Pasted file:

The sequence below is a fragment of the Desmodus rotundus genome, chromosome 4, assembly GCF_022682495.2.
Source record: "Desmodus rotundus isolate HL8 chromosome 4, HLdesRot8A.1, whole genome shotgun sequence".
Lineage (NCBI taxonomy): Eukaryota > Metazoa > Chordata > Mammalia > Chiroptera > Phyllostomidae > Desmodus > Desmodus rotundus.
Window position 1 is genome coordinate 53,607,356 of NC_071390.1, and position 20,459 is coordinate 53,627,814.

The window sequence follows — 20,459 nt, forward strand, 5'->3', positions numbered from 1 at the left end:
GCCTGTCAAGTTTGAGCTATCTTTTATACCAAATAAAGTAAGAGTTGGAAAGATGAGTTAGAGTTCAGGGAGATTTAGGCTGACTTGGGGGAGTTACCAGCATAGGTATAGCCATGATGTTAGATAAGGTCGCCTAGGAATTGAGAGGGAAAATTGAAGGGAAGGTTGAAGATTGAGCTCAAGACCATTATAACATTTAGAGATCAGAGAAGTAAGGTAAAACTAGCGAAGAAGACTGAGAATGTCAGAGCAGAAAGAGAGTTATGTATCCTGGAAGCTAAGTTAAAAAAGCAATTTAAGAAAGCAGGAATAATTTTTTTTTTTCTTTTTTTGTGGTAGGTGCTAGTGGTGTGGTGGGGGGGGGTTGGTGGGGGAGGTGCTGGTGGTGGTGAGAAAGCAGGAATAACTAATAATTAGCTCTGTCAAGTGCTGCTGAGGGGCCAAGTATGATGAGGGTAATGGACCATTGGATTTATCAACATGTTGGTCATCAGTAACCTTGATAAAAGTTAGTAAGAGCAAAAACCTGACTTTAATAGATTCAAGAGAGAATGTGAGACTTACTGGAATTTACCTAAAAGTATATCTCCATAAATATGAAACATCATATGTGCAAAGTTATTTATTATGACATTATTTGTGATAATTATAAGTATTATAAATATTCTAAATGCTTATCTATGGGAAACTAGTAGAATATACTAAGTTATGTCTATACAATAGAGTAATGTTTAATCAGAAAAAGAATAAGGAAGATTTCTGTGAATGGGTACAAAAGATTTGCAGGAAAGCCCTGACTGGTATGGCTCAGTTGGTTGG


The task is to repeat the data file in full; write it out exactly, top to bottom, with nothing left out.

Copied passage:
The sequence below is a fragment of the Desmodus rotundus genome, chromosome 4, assembly GCF_022682495.2.
Source record: "Desmodus rotundus isolate HL8 chromosome 4, HLdesRot8A.1, whole genome shotgun sequence".
Lineage (NCBI taxonomy): Eukaryota > Metazoa > Chordata > Mammalia > Chiroptera > Phyllostomidae > Desmodus > Desmodus rotundus.
Window position 1 is genome coordinate 53,607,356 of NC_071390.1, and position 20,459 is coordinate 53,627,814.

The window sequence follows — 20,459 nt, forward strand, 5'->3', positions numbered from 1 at the left end:
GCCTGTCAAGTTTGAGCTATCTTTTATACCAAATAAAGTAAGAGTTGGAAAGATGAGTTAGAGTTCAGGGAGATTTAGGCTGACTTGGGGGAGTTACCAGCATAGGTATAGCCATGATGTTAGATAAGGTCGCCTAGGAATTGAGAGGGAAAATTGAAGGGAAGGTTGAAGATTGAGCTCAAGACCATTATAACATTTAGAGATCAGAGAAGTAAGGTAAAACTAGCGAAGAAGACTGAGAATGTCAGAGCAGAAAGAGAGTTATGTATCCTGGAAGCTAAGTTAAAAAAGCAATTTAAGAAAGCAGGAATAATTTTTTTTTTTCTTTTTTTGTGGTAGGTGCTAGTGGTGTGGTGGGGGGGGGTTGGTGGGGGAGGTGCTGGTGGTGGTGAGAAAGCAGGAATAACTAATAATTAGCTCTGTCAAGTGCTGCTGAGGGGCCAAGTATGATGAGGGTAATGGACCATTGGATTTATCAACATGTTGGTCATCAGTAACCTTGATAAAAGTTAGTAAGAGCAAAAACCTGACTTTAATAGATTCAAGAGAGAATGTGAGACTTACTGGAATTTACCTAAAAGTATATCTCCATAAATATGAAACATCATATGTGCAAAGTTATTTATTATGACATTATTTGTGATAATTATAAGTATTATAAATATTCTAAATGCTTATCTATGGGAAACTAGTAGAATATACTAAGTTATGTCTATACAATAGAGTAATGTTTAATCAGAAAAAGAATAAGGAAGATTTCTGTGAATGGGTACAAAAGATTTGCAGGAAAGCCCTGACTGGTATGGCTCAGTTGGTTGG